A Share for the Honey Bird


Look! There’s a honey bird. If we follow, it will lead us to honey,” exclaimed Kirmani to his young brother, Suku.

The two African boys, dressed in khaki shorts, were playing lion hunting on the edge of their village.

“Tye (Hurry)! Tye!” urged Suku.

Dropping their assegais (spears) they ran to their mother for gourds to gather the honey in. Then one of the boys lighted a torch from the cooking fire to smoke out the bees.

“Be sure to leave some honey for the bird,” called their mother as they ran off.

Nidyo (Yes),” Suku answered while Kirmani laughed.

“Don’t you believe the old tale that you must leave a share of honey for the bird, or it will lead you into danger?” asked Suku.

“That is women’s and old men’s talk,” replied Kirmani scornfully.

“But what of Abu’s father who took all the honey from a hive. He was led on by the bird, so they say, and ended up in a leopard’s belly,” persisted Suku.

Kirmani didn’t argue. He picked up the assegais.

Suku carried the gourds and Kirmani the smoldering torch of grease-soaked moss tied to a long stick.

As they trotted across the veldt dotted with wait-a-bit thornbush, a little gray bird flew back and forth just as though it were making sure they would follow. After the bird led them into the forest, it disappeared into the dense foliage. Kirmani ran ahead, but Suku was thinking. Should I leave honey for the bird even though Kirmani won’t?

“Look! There’s the bird. It’s following the old animal trail,” Kirmani called excitedly.

When Suku caught up, the bird had settled on a branch of a moss-covered tree. Bees were streaming in and out through a small hole in the trunk. “The bird has guided us to honey!” cried Suku, clapping his hands.

Kirmani poked at the hole with his assegai. Rotting wood fell away, leaving a big opening. He thrust the torch inside and smoked out the angry bees.

Suku stood on Kirmani’s shoulders to reach a branch near the hole. He pulled himself up onto the branch and then peered inside. “There is much honey,” he called gleefully.

Kirmani scrambled up the tree and with sticks the boys scraped honey into their gourds. The bird hovered above them, crying plaintively.

When Suku had all the honey he could reach, he slid down the tree. Kirmani scraped out the last bit, licked his stick, then dropped to the ground.

“Nothing for the silly bird,” he said boldly.

The bird lit on the bee tree but soon flew off, calling anxiously.

“It’s coaxing us on,” said Kirmani. “It may guide us to another hive. Suku, you’re not afraid the bird will lead us into danger are you?” He ran ahead. “I dare you to follow it.”

Suku hesitated. We’re getting deeper into the jungle, he thought uneasily. We should have left the bird a share of honey. But he couldn’t ignore a dare. Reluctantly he started to follow.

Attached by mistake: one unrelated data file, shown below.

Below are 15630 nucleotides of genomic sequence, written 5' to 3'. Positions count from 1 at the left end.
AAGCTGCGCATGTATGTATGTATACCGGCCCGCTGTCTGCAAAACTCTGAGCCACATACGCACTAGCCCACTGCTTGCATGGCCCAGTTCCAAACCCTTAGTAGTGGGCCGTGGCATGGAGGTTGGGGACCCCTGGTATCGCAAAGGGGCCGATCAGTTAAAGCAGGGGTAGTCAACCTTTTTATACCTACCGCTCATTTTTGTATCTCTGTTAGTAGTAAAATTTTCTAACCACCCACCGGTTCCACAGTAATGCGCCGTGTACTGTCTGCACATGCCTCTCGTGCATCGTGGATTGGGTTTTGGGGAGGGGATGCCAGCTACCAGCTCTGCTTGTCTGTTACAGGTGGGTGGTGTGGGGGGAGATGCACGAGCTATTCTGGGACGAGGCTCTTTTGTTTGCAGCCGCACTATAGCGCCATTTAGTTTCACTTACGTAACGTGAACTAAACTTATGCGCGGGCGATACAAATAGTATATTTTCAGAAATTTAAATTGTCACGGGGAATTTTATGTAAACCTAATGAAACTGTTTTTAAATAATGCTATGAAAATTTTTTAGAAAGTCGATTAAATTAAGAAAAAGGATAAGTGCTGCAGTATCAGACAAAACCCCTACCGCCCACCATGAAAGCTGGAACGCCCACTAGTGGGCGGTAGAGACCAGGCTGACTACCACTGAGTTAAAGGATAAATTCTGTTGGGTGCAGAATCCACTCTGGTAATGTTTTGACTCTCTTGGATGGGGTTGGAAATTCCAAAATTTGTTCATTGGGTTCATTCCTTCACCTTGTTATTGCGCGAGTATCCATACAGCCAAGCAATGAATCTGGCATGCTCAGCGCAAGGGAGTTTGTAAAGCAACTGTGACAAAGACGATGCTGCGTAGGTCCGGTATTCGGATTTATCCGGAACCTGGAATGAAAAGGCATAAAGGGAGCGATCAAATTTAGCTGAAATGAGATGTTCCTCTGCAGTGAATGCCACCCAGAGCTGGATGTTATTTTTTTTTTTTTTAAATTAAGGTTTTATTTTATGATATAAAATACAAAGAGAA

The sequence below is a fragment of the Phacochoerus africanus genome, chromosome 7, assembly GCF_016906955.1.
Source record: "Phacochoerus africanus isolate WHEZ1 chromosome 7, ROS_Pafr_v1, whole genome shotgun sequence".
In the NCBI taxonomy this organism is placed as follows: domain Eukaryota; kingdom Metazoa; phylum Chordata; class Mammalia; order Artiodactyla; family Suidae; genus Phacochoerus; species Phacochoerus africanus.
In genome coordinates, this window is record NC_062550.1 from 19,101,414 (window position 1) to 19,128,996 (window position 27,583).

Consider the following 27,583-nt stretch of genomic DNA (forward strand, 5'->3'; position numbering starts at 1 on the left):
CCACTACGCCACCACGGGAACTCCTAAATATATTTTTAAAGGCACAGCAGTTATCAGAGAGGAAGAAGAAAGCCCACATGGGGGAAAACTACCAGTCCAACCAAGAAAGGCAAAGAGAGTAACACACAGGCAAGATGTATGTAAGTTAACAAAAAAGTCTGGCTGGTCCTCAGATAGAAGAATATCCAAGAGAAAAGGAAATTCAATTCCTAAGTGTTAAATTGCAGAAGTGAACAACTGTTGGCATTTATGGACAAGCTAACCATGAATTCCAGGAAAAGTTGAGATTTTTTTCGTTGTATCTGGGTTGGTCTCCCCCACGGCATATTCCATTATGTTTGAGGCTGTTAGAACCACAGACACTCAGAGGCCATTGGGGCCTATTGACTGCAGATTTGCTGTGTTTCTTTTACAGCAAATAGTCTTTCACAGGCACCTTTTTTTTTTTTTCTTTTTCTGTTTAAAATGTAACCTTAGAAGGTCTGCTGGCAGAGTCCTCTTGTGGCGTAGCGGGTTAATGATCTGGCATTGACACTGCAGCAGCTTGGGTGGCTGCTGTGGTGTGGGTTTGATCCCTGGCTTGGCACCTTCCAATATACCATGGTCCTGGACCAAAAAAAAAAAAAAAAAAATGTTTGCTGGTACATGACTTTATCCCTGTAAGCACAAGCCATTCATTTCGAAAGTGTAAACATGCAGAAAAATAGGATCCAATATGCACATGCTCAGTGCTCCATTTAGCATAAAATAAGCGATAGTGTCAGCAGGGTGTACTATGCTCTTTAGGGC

Suddenly Suku heard a crack, a swoosh, and a frightened cry from Kirmani. He raced ahead and found his brother with his legs pinned beneath a heavy branch from a tree. He tried to lever the branch off Kirmani’s legs with his assegai, but the spear shaft broke.

“Ayah! Ayah! I am going to die,” moaned Kirmani. “The old tale is true. The bird is having its revenge.”

“I will go and tell father,” said Suku and thrusting an assegai into Kirmani’s hand, he ran off for help.

Kirmani groaned with pain. He could hardly move, and he was alone in the jungle with danger all around him. Maybe the honey birdwill bring a leopard to kill me, he thought despairingly. Nervously, he peered around. To his astonishment, the bird was perched on a branch overhead.

“It has not flown off to find a leopard,” he murmured half aloud. “It’s only eyeing my honey gourd.” Some of his fear left him.

Kirmani’s gourd was sitting on the ground nearby. With his assegai, he nudged it and spilled some honey. He kept still. Presently the bird flew down and began eating the amber treat.

As Kirmani watched, he remembered what Brother Andrew, his teacher, had said about the honey bird not wanting to seek revenge. The thought made him feel better.

Soon Suku returned with their father and a rescue party. They lifted the heavy branch off Kirmani’s leg, made a vine litter, and carried him home.

While Brother Andrew dressed his wounds, Kirmani told his story. “You must know now that the bird was guiding you to another bee tree because it was hungry,” Brother Andrew explained. “It cannot get the honey for itself and you left it nothing. Don’t you think the honey guide deserved a share?”

Kirmani felt ashamed. “Suku wanted to leave some for the honey bird, but I didn’t understand. From now on when the little bird guides me to honey, I won’t be greedy. I will always leave it a share.”

[illustrations] Illustrated by Shauna Mooney